• Most people walk about 3 miles per hour or 1 block per minute.
  • Walking between avenues takes about 3 minutes.

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3. Bike to Campus
New York City is rapidly expanding its bike-ability. In 2015, NYC reached over 1,000 miles of bike lanes. New York City doubled bicycle commuting between 2007 and 2011, and aims to triple it by 2017. At Columbia, with over 1,000 bike commuters, bike commuting has more than doubled since 2004. The growing bike culture and bike lane network is a move towards safer streets and increased transportation options.

By bike it takes about:

  • 4 minutes to bike 10 blocks
  • 21 minutes to bike between Morningside and CUMC, via the car-free, Hudson River Greenway. Map route
  • 15 minutes to bike between the Upper East Side and Morningside. Map route
  • 8 minutes to bike between Morningside and Manhattanville. Map route

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4. Take the Intercampus Shuttle
The Intercampus shuttle runs Monday through Friday, excluding University holidays. Get real-time shuttle location and arrival information from any computer or smartphone using TransLoc. Track the Columbia buses in real-time at columbia.transloc.com or download the free TransLoc Transit Visualization app to access information while on the go, including real-time location of all buses and announcements of potential service disruptions. Shuttle route maps may be downloaded here.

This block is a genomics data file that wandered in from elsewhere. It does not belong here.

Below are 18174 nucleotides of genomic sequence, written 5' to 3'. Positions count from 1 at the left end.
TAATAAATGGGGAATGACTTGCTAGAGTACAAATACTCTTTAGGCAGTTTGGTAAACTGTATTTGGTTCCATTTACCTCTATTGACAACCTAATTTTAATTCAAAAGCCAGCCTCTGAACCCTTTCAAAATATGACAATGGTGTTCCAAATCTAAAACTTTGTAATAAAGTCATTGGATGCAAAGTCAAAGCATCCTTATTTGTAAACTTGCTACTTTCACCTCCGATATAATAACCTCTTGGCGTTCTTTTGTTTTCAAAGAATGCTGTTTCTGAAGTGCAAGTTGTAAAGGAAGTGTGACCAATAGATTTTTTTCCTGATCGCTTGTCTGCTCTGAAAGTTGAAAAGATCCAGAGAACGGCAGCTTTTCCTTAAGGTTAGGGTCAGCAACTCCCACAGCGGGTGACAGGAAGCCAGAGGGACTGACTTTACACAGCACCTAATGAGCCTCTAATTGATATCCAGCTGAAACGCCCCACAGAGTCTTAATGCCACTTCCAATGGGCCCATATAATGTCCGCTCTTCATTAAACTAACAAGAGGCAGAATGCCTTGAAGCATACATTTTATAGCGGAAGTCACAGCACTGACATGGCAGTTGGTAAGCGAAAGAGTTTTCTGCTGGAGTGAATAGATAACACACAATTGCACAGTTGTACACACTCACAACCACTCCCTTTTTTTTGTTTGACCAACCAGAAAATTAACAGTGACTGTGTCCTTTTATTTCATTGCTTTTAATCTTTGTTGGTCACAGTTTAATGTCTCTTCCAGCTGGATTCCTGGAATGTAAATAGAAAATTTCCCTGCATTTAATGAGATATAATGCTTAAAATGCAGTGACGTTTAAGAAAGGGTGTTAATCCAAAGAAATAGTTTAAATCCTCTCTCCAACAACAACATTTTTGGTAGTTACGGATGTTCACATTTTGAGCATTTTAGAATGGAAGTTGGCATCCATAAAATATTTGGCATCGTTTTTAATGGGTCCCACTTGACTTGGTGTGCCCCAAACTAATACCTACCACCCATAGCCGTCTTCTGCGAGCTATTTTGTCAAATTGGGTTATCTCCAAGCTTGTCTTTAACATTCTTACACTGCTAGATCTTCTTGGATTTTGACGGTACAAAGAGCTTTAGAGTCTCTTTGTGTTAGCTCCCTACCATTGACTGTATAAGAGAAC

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5. Carpool With Classmates
Carpooling allows you to share the cost and driving responsibilities of your commute with another passenger. This page provides information and tools to help you find carpool partners and help you learn about the incentives that support carpooling.

Want more tips for getting around campus this fall? Visit Columbia University’s Transportation website at transportation.columbia.edu. For admissions questions, please do not hesitate to contact our office at 212-854-6216 or sipa_admission@columbia.edu.

Commuting to Columbia University’s campus

We often discuss the wonderful diversity of students at SIPA on this blog. That diversity means students are moving to New York from all over the country and the world so inevitably one of the first questions admitted students have is about where they should live. Read More →

"The most global public policy school, where an international community of students and faculty address world challenges."

—Merit E. Janow, Dean, SIPA, Professor of Practice, International and Economic Law and International Affairs